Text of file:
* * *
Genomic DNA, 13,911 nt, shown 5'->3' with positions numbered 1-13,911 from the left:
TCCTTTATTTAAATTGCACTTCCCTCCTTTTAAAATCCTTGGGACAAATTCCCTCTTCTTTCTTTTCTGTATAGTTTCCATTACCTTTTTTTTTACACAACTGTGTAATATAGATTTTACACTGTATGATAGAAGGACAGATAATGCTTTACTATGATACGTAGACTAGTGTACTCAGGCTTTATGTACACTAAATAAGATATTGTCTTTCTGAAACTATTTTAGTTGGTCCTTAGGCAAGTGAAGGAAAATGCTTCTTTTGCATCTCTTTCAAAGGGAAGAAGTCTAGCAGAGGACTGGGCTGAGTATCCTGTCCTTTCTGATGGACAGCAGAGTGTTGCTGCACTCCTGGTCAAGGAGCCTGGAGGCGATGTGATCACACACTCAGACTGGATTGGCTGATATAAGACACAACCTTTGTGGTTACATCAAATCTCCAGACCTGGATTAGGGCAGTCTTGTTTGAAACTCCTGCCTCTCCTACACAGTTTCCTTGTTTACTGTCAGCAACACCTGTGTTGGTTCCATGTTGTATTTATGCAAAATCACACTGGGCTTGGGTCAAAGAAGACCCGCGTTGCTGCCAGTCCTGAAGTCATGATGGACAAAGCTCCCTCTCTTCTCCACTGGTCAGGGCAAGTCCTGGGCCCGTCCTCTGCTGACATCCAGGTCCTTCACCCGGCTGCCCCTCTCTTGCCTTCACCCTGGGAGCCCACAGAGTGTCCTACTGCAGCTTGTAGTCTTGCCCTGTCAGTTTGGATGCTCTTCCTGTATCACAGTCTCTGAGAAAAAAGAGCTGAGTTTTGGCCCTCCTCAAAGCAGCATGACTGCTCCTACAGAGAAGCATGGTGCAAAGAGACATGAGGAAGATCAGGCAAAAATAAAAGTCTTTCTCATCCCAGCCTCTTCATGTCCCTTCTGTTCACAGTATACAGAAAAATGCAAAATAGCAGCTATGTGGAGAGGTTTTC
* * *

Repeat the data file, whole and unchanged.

Genomic DNA, 13,911 nt, shown 5'->3' with positions numbered 1-13,911 from the left:
TCCTTTATTTAAATTGCACTTCCCTCCTTTTAAAATCCTTGGGACAAATTCCCTCTTCTTTCTTTTCTGTATAGTTTCCATTACCTTTTTTTTTACACAACTGTGTAATATAGATTTTACACTGTATGATAGAAGGACAGATAATGCTTTACTATGATACGTAGACTAGTGTACTCAGGCTTTATGTACACTAAATAAGATATTGTCTTTCTGAAACTATTTTAGTTGGTCCTTAGGCAAGTGAAGGAAAATGCTTCTTTTGCATCTCTTTCAAAGGGAAGAAGTCTAGCAGAGGACTGGGCTGAGTATCCTGTCCTTTCTGATGGACAGCAGAGTGTTGCTGCACTCCTGGTCAAGGAGCCTGGAGGCGATGTGATCACACACTCAGACTGGATTGGCTGATATAAGACACAACCTTTGTGGTTACATCAAATCTCCAGACCTGGATTAGGGCAGTCTTGTTTGAAACTCCTGCCTCTCCTACACAGTTTCCTTGTTTACTGTCAGCAACACCTGTGTTGGTTCCATGTTGTATTTATGCAAAATCACACTGGGCTTGGGTCAAAGAAGACCCGCGTTGCTGCCAGTCCTGAAGTCATGATGGACAAAGCTCCCTCTCTTCTCCACTGGTCAGGGCAAGTCCTGGGCCCGTCCTCTGCTGACATCCAGGTCCTTCACCCGGCTGCCCCTCTCTTGCCTTCACCCTGGGAGCCCACAGAGTGTCCTACTGCAGCTTGTAGTCTTGCCCTGTCAGTTTGGATGCTCTTCCTGTATCACAGTCTCTGAGAAAAAAGAGCTGAGTTTTGGCCCTCCTCAAAGCAGCATGACTGCTCCTACAGAGAAGCATGGTGCAAAGAGACATGAGGAAGATCAGGCAAAAATAAAAGTCTTTCTCATCCCAGCCTCTTCATGTCCCTTCTGTTCACAGTATACAGAAAAATGCAAAATAGCAGCTATGTGGAGAGGTTTTC